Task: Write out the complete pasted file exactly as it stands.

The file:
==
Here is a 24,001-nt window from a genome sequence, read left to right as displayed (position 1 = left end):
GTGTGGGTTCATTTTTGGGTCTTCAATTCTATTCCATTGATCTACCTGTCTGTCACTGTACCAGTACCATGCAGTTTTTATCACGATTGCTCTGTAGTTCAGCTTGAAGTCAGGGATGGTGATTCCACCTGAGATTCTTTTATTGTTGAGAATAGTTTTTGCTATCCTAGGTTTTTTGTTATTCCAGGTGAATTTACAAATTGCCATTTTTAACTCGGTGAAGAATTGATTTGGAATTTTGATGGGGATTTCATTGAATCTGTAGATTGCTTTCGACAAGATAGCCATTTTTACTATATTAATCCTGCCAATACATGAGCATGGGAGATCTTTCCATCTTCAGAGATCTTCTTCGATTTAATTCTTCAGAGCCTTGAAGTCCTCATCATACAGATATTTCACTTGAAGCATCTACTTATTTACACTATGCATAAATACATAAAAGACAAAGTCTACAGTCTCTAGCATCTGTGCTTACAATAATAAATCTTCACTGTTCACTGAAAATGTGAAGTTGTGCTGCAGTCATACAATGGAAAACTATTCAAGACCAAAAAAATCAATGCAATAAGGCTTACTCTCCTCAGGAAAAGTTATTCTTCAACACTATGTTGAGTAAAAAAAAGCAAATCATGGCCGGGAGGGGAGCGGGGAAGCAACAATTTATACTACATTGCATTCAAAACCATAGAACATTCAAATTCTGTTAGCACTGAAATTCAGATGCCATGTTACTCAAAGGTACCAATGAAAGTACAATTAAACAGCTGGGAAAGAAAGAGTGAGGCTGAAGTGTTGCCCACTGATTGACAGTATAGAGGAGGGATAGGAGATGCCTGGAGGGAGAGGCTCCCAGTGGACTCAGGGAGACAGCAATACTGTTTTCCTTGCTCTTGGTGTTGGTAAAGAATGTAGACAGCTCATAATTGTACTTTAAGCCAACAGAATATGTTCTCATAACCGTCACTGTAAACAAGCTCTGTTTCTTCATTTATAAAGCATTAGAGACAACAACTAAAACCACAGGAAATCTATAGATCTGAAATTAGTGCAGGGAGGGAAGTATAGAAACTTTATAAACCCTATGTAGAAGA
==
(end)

Here is a 24,001-nt window from a genome sequence, read left to right as displayed (position 1 = left end):
GTGTGGGTTCATTTTTGGGTCTTCAATTCTATTCCATTGATCTACCTGTCTGTCACTGTACCAGTACCATGCAGTTTTTATCACGATTGCTCTGTAGTTCAGCTTGAAGTCAGGGATGGTGATTCCACCTGAGATTCTTTTATTGTTGAGAATAGTTTTTGCTATCCTAGGTTTTTTGTTATTCCAGGTGAATTTACAAATTGCCATTTTTAACTCGGTGAAGAATTGATTTGGAATTTTGATGGGGATTTCATTGAATCTGTAGATTGCTTTCGACAAGATAGCCATTTTTACTATATTAATCCTGCCAATACATGAGCATGGGAGATCTTTCCATCTTCAGAGATCTTCTTCGATTTAATTCTTCAGAGCCTTGAAGTCCTCATCATACAGATATTTCACTTGAAGCATCTACTTATTTACACTATGCATAAATACATAAAAGACAAAGTCTACAGTCTCTAGCATCTGTGCTTACAATAATAAATCTTCACTGTTCACTGAAAATGTGAAGTTGTGCTGCAGTCATACAATGGAAAACTATTCAAGACCAAAAAAATCAATGCAATAAGGCTTACTCTCCTCAGGAAAAGTTATTCTTCAACACTATGTTGAGTAAAAAAAAGCAAATCATGGCCGGGAGGGGAGCGGGGAAGCAACAATTTATACTACATTGCATTCAAAACCATAGAACATTCAAATTCTGTTAGCACTGAAATTCAGATGCCATGTTACTCAAAGGTACCAATGAAAGTACAATTAAACAGCTGGGAAAGAAAGAGTGAGGCTGAAGTGTTGCCCACTGATTGACAGTATAGAGGAGGGATAGGAGATGCCTGGAGGGAGAGGCTCCCAGTGGACTCAGGGAGACAGCAATACTGTTTTCCTTGCTCTTGGTGTTGGTAAAGAATGTAGACAGCTCATAATTGTACTTTAAGCCAACAGAATATGTTCTCATAACCGTCACTGTAAACAAGCTCTGTTTCTTCATTTATAAAGCATTAGAGACAACAACTAAAACCACAGGAAATCTATAGATCTGAAATTAGTGCAGGGAGGGAAGTATAGAAACTTTATAAACCCTATGTAGAAGA